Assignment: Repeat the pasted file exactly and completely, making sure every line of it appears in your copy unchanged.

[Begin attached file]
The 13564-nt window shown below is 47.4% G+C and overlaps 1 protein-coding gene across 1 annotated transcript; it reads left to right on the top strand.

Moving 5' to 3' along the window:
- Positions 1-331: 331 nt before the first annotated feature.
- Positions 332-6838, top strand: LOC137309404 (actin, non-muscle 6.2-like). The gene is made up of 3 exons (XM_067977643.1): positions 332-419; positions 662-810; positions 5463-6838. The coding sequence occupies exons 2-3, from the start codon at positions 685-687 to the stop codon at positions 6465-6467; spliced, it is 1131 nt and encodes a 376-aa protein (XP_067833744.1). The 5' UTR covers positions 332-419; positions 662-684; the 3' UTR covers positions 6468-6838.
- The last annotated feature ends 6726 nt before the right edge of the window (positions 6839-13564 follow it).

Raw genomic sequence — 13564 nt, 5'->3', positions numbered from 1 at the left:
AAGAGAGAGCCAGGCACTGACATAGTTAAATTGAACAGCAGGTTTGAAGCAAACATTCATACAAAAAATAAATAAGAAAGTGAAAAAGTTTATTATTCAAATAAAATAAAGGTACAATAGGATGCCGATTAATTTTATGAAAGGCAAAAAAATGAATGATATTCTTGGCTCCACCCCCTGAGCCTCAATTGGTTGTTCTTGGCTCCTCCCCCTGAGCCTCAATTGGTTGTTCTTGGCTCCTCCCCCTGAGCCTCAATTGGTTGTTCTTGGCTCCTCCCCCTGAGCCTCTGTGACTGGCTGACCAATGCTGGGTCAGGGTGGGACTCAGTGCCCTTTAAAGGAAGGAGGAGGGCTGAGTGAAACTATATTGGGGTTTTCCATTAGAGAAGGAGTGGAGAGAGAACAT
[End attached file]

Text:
The 13564-nt window shown below is 47.4% G+C and overlaps 1 protein-coding gene across 1 annotated transcript; it reads left to right on the top strand.

Moving 5' to 3' along the window:
- Positions 1-331: 331 nt before the first annotated feature.
- Positions 332-6838, top strand: LOC137309404 (actin, non-muscle 6.2-like). The gene is made up of 3 exons (XM_067977643.1): positions 332-419; positions 662-810; positions 5463-6838. The coding sequence occupies exons 2-3, from the start codon at positions 685-687 to the stop codon at positions 6465-6467; spliced, it is 1131 nt and encodes a 376-aa protein (XP_067833744.1). The 5' UTR covers positions 332-419; positions 662-684; the 3' UTR covers positions 6468-6838.
- The last annotated feature ends 6726 nt before the right edge of the window (positions 6839-13564 follow it).

Raw genomic sequence — 13564 nt, 5'->3', positions numbered from 1 at the left:
AAGAGAGAGCCAGGCACTGACATAGTTAAATTGAACAGCAGGTTTGAAGCAAACATTCATACAAAAAATAAATAAGAAAGTGAAAAAGTTTATTATTCAAATAAAATAAAGGTACAATAGGATGCCGATTAATTTTATGAAAGGCAAAAAAATGAATGATATTCTTGGCTCCACCCCCTGAGCCTCAATTGGTTGTTCTTGGCTCCTCCCCCTGAGCCTCAATTGGTTGTTCTTGGCTCCTCCCCCTGAGCCTCAATTGGTTGTTCTTGGCTCCTCCCCCTGAGCCTCTGTGACTGGCTGACCAATGCTGGGTCAGGGTGGGACTCAGTGCCCTTTAAAGGAAGGAGGAGGGCTGAGTGAAACTATATTGGGGTTTTCCATTAGAGAAGGAGTGGAGAGAGAACAT